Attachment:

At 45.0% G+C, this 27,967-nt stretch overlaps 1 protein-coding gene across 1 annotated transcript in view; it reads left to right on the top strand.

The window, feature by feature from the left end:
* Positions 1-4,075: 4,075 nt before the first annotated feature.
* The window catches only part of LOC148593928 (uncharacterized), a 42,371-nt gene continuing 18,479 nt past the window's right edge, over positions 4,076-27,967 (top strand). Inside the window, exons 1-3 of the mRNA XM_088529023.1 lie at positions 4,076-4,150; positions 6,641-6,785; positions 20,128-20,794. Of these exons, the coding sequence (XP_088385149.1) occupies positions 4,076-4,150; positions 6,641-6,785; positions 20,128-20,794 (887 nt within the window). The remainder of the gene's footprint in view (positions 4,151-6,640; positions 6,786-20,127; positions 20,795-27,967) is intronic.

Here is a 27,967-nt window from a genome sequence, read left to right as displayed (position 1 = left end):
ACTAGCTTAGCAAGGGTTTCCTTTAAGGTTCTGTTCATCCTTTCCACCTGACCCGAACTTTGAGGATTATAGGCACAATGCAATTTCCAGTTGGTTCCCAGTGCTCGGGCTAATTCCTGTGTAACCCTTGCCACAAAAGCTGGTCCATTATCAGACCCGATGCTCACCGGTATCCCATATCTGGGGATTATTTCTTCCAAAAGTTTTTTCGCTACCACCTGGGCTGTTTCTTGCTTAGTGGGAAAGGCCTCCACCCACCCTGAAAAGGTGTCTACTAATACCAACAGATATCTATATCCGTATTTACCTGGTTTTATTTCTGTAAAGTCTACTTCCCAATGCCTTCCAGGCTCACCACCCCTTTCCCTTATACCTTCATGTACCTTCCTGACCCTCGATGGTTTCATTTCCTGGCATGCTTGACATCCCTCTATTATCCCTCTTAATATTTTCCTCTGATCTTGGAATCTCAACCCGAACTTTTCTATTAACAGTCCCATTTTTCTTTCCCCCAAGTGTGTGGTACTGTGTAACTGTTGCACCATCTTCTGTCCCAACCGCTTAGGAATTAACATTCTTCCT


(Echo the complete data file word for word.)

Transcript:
At 45.0% G+C, this 27,967-nt stretch overlaps 1 protein-coding gene across 1 annotated transcript in view; it reads left to right on the top strand.

The window, feature by feature from the left end:
* Positions 1-4,075: 4,075 nt before the first annotated feature.
* The window catches only part of LOC148593928 (uncharacterized), a 42,371-nt gene continuing 18,479 nt past the window's right edge, over positions 4,076-27,967 (top strand). Inside the window, exons 1-3 of the mRNA XM_088529023.1 lie at positions 4,076-4,150; positions 6,641-6,785; positions 20,128-20,794. Of these exons, the coding sequence (XP_088385149.1) occupies positions 4,076-4,150; positions 6,641-6,785; positions 20,128-20,794 (887 nt within the window). The remainder of the gene's footprint in view (positions 4,151-6,640; positions 6,786-20,127; positions 20,795-27,967) is intronic.

Here is a 27,967-nt window from a genome sequence, read left to right as displayed (position 1 = left end):
ACTAGCTTAGCAAGGGTTTCCTTTAAGGTTCTGTTCATCCTTTCCACCTGACCCGAACTTTGAGGATTATAGGCACAATGCAATTTCCAGTTGGTTCCCAGTGCTCGGGCTAATTCCTGTGTAACCCTTGCCACAAAAGCTGGTCCATTATCAGACCCGATGCTCACCGGTATCCCATATCTGGGGATTATTTCTTCCAAAAGTTTTTTCGCTACCACCTGGGCTGTTTCTTGCTTAGTGGGAAAGGCCTCCACCCACCCTGAAAAGGTGTCTACTAATACCAACAGATATCTATATCCGTATTTACCTGGTTTTATTTCTGTAAAGTCTACTTCCCAATGCCTTCCAGGCTCACCACCCCTTTCCCTTATACCTTCATGTACCTTCCTGACCCTCGATGGTTTCATTTCCTGGCATGCTTGACATCCCTCTATTATCCCTCTTAATATTTTCCTCTGATCTTGGAATCTCAACCCGAACTTTTCTATTAACAGTCCCATTTTTCTTTCCCCCAAGTGTGTGGTACTGTGTAACTGTTGCACCATCTTCTGTCCCAACCGCTTAGGAATTAACATTCTTCCT